As we try to navigate the various influences that society is exerting on us in order to lead healthy lives as strong, spiritual, noble beings, we will no doubt come across the influences of celebrity culture, especially if we live in North America. This makes the information available in books such as Timothy Caulfield’s book, Is Gwyneth Paltrow Wrong About Everything? When Celebrity Culture and Science Clash, all the more important.
Unfortunately there is a major challenge with this book: the author treats the topic at hand with the same disdain he claims they have for science. How ironic that this disdain makes him at times sound just as unfounded as those he is trying to debunk! Caulfield’s perspective is narrow, based in few scientific reviews and dismissive of therapies that have been around for thousands of centuries, such as acupuncture. I couldn’t help but wonder at times if he was being paid by someone to promote modern-day medicine. I would have much preferred a perspective respectful of such practices, whatever the scientific claim (or lack thereof) behind them is. The result is that while filled with interesting information and peppered with amusing moments, the book comes off as shallow and the author as arrogant as the celebrities he is trying to debunk.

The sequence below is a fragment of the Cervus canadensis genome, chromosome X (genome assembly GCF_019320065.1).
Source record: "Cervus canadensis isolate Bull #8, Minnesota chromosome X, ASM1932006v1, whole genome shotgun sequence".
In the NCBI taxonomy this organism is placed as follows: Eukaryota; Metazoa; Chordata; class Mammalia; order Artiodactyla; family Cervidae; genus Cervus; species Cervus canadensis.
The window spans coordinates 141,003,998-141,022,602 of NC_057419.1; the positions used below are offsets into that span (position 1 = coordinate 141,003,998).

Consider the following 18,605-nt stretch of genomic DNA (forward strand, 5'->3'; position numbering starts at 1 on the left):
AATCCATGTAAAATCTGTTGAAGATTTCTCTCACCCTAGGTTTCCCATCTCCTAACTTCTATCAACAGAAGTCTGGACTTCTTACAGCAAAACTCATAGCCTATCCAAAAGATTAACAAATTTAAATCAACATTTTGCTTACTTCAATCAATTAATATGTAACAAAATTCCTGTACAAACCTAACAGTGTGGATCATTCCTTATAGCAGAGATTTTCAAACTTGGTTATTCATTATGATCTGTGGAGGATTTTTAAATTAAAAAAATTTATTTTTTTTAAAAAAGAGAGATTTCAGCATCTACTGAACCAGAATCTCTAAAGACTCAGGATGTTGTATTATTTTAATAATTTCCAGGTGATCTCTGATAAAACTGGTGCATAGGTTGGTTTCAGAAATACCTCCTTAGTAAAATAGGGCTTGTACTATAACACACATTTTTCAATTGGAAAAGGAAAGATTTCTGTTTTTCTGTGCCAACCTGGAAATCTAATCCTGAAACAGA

This is particularly grating when Caulfield, a man, makes light of the pressures women go through that make them vulnerable to the promises that unsubstantiated therapies and beauty regimens make. Most of these women are not stupid, Mr. Caulfield; this is how much pressure they are under, something that is only given a cursory acknowledgment. More irony: his sometimes patronizing attitude is part of the very problem he is trying to contribute to solving. Perhaps it is because Caulfield is aware of these dichotomies lying within the pages of his book that he tries too hard to be funny; unfortunately, he too often throw others under the wheels to make any of his humor anything but hilarious. The most I thought it was is cute.
My verdict? This is a book on an important topic that will have to be revisited. Despite the attitude of the author and the humorless humor, it remains an interesting read with quite a lot of enlightening information. But just like Caulfield is trying to keep readers from falling for the messages and promises that flow from celebrities, readers should be careful not to fall for his sometimes judgmental and limited opinions that are based only on recent sciences and are dismissive of age old traditional medicine. More research will have to be done to widen the scope of the data provided and the attitude will have to be revisited for this book to be great.